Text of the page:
Sharing is the best way forward for 5G
The US$550 million partnership between IBM and Vodafone Business shows how the telecoms industry can perhaps move forward when it comes to coping with the impending market demands from the Internet of Things (IoT), cloud and 5G technologies.
IoT data transport and analytics will have to be handled by a whole new edge infrastructure, says Antony Savvas, companies are rapidly moving towards a hybrid cloud infrastructure and the usual hype around a new mobile technology will see operators getting a sweat on when it comes to trying to deliver with 5G.
The eight-year collaboration between IBM and Vodafone seeks to combine Vodafone’s fixed and mobile network infrastructure and software-defined network (SDN) capabilities with IBM’s multi-cloud platform, Artificial Intelligence (AI) and security technology. IBM will also provide a managed service offering for the two companies’ IoT and business application customers.
Telcos like Vodafone have a vital role to play in the IoT ecosystem and the additional reach and capacity offered by 5G will stand it in good stead. But the vast quantities of data that will be generated and processed by the billions of connected IoT sensors needs a scalable hosting platform, that only the likes of large cloud providers can deliver, which of course is where IBM comes in. Its respected Watson AI analytics platform can also be put to great use.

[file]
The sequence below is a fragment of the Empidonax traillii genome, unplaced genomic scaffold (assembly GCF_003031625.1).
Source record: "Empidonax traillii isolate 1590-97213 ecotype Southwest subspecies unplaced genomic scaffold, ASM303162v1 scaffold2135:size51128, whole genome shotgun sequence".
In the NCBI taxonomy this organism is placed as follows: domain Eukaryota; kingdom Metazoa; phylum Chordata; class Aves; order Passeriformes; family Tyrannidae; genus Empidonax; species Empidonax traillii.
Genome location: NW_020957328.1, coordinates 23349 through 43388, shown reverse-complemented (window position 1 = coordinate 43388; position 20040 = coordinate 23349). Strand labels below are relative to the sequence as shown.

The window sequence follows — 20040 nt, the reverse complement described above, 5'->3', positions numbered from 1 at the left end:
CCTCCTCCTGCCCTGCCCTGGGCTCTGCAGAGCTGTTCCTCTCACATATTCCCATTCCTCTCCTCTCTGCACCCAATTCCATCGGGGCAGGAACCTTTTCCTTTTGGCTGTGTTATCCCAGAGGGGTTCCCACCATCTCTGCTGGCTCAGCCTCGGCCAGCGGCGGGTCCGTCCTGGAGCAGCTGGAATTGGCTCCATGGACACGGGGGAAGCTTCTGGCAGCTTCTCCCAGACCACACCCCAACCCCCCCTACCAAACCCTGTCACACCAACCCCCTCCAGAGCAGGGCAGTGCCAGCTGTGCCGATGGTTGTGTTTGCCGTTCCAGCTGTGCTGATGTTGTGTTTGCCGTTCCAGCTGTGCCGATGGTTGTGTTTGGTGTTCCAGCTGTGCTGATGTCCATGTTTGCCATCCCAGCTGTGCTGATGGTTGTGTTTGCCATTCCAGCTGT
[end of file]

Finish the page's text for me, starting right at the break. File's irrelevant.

There is no single supplier that can offer and support the many elements that make up the IoT and 5G value chain, so partnerships will be a pre-requisite going forward. Indeed, this also extends to rolling out the 5G infrastructure itself, simply because it is so expensive to do so on your own.
Vodafone has further committed to partnering in 5G in the UK by extending its existing network sharing partnership with Telefónica UK, by including 5G at joint radio network sites. This will enable both Vodafone and O2 to deploy 5G faster, to offer 5G services to more customers over a wider geographic area, and to do so at a lower cost, the pair said.
In addition, both parties will look to extend greater network autonomy in a number of larger cities by deploying their own separate radio equipment on around 2,500 sites, which represents around 15% of sites outside London.
This, they say, will give them “even greater flexibility to meet the needs of their customers”, which hopefully demonstrates that partnerships don’t have to be a competition or technology advancement killer.
Illustrating that point further, the pair intend devolving additional activities to CTIL, the 50:50 owned joint venture company that owns and manages the parties’ passive tower infrastructure. “This will empower CTIL to take an enhanced role in the operation of the passive infrastructure, in order to improve the efficiency of its operations and pursue opportunities to add further third party tenants to the towers,” they said.
Mark Evans, CEO of Telefónica UK, added: “These plans will allow us to utilise the spectrum we acquired in the last auction [for 5G services] very effectively.” The last thing the industry needs is a waste of economic resources of the magnitude last seen after the mammoth 3G spectrum auctions, and the resulting individual and wasteful 3G deployments at the turn of the new millennium, when “partnerships” were regarded as a dirty word.
The author is freelance writer, Antony Savvas.